A Marketing Sherpa case study with Gayle Christensen, FedEx's Director of Global Brand Management, highlighted eight steps the company took to smooth the transition in the public eye and retain/acquire market share.
What caught my eye was "Step #6. Set up interviews with bloggers" (quoting in italics):
High-profile people (e.g., new chief executives) should do interviews with bloggers, trade publications, and other media outlets to address weak speculations and preclude skepticism, says Norman. "You have to engage folks who are writing about you," he says. "If you are not engaged, you concede the control of the message to them."
Find out who's talking about the merger on social media outlets, including Facebook, LinkedIn, Twitter, or niche online forums and blogs. Search for the merging companies' names or set up an email alert, such as Google Alerts, for the company and brand names.
Make a point to comment on blogs or social media sites talking about the merger, especially if something is false.
I'm fascinated that setting up interviews with bloggers warrants a main headline, while traditional media is mentioned but glossed over in the paragraph. It shows how far we've come that bloggers are considered opinion molders, while traditional journalists are barely noticed. This is a growing trend, I think, and it has many implications for how we (as a society) deliver and digest news.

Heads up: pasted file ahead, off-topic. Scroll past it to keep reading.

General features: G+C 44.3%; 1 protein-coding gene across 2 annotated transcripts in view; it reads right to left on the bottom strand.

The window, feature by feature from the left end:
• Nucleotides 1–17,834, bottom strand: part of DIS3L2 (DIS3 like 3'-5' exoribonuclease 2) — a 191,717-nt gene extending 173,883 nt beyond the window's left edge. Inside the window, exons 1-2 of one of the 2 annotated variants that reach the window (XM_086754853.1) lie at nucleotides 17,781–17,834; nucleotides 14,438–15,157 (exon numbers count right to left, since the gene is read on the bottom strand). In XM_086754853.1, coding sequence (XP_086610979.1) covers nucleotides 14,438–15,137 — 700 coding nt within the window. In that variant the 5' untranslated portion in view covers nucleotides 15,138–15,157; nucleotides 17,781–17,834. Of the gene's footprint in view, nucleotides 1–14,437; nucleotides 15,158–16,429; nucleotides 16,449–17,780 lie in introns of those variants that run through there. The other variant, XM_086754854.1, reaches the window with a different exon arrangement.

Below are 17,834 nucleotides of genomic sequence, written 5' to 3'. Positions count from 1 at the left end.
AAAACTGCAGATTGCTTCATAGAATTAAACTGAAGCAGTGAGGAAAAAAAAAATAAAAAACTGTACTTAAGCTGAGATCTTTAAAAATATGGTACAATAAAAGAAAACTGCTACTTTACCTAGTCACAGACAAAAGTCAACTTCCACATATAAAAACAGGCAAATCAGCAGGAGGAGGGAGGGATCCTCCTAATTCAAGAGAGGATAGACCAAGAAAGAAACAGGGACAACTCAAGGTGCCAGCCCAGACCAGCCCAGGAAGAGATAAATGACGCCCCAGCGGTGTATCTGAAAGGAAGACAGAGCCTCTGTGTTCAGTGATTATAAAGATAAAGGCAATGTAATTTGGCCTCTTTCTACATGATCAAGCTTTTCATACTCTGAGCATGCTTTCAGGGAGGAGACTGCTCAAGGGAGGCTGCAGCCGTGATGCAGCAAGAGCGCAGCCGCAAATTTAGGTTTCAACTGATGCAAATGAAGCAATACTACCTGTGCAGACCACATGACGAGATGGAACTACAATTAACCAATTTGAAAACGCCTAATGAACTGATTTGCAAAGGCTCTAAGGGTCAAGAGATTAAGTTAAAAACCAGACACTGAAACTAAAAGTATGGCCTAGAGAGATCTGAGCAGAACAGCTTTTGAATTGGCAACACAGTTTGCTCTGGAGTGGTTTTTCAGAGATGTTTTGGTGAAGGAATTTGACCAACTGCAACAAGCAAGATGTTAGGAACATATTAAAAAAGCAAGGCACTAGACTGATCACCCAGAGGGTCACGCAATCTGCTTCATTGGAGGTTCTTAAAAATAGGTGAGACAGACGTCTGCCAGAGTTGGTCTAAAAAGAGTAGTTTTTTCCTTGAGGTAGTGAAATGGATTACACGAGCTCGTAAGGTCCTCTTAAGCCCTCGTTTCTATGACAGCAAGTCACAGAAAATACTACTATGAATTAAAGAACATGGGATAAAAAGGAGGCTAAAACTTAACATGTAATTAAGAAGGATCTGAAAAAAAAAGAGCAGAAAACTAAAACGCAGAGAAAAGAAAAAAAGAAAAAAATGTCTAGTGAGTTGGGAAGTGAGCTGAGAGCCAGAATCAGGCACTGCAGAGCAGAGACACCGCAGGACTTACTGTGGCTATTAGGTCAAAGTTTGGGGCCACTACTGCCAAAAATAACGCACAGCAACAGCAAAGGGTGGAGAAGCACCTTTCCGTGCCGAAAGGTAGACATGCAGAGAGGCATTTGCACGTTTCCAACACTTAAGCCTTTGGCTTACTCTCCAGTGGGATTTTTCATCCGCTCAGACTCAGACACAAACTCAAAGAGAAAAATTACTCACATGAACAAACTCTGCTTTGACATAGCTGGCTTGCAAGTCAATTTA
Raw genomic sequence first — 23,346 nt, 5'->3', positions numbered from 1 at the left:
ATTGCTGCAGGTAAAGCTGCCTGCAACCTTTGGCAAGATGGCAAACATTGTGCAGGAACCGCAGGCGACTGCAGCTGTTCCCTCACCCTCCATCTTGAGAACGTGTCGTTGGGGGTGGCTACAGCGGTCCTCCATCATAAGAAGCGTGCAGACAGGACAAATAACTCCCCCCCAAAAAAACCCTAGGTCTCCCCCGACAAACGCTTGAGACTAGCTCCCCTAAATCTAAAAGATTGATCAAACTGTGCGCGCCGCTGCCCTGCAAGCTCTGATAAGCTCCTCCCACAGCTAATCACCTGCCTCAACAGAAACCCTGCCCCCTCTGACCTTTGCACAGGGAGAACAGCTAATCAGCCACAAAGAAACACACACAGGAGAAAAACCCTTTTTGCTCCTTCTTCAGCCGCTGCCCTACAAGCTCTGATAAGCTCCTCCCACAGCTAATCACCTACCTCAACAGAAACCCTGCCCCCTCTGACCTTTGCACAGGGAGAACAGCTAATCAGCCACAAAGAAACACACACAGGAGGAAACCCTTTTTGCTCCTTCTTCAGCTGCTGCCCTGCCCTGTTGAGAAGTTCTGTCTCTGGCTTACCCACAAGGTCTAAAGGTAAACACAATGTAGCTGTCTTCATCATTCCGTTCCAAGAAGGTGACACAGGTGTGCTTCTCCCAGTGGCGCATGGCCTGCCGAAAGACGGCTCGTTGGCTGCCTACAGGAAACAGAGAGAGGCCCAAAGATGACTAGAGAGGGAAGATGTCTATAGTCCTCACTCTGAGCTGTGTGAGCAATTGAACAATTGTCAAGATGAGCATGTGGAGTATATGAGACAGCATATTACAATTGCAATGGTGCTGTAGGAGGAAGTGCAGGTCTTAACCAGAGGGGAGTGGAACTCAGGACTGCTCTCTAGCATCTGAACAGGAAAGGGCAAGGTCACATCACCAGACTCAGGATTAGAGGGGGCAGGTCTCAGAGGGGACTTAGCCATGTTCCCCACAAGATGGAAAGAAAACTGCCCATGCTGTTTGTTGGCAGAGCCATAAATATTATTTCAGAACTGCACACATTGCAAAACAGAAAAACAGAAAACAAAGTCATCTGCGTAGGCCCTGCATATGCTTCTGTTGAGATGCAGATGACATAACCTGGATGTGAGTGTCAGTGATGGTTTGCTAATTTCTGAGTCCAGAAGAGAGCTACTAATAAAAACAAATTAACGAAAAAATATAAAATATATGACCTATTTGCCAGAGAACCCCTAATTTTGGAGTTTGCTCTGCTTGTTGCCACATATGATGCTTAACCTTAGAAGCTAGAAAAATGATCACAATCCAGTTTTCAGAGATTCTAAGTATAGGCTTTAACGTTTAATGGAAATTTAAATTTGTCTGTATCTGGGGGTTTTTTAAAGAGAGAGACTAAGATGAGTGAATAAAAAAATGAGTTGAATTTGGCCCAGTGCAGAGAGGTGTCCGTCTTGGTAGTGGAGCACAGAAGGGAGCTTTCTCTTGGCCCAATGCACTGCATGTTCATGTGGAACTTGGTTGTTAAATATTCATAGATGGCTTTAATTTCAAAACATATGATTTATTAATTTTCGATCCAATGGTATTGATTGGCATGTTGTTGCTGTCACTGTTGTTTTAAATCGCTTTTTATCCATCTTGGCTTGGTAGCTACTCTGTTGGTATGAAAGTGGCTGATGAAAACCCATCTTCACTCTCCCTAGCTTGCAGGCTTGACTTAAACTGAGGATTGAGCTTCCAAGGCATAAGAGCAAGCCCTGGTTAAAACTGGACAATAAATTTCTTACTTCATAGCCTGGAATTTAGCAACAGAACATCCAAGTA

I'm a big believer in citizen journalism, including the blogosphere (I've blogged since 2004, after all), and participate actively in social media.
Still, I question the decision to pretty much ignore the mainstream press. There's also a place for the trained and skilled journalist, who knows how to ask deep questions, has a really strong BS detector, and understands the importance of telling a story that encompasses multiple points of view. I, for one, am not ready to give that up just yet.
But I also note that for many years, some "mainstream" journalism outlets have had a very clear point of view, and have thrown objectivity out the window. While in recent years we've seen this very dramatically with, for instance, the strong right-wing bias of Fox News or the somewhat less strong liberal tilt of NBC, even during the golden news decade of the 1970s, there were news outlets such as New Hampshire's Manchester Union-Leader that were unabashedly partisan and sharply opinionated.
With huge budget cutbacks, bean counters making policy decisions, and corporate ownership sometimes casting a pall over the selection of stories and the decisions about how much resources to use in pursuing them, the future of professional news gathering looks a bit shaky from here. I hope it pulls out in the clutch. It's an important perspective, despite its flaws, and we'd be poorer for losing it.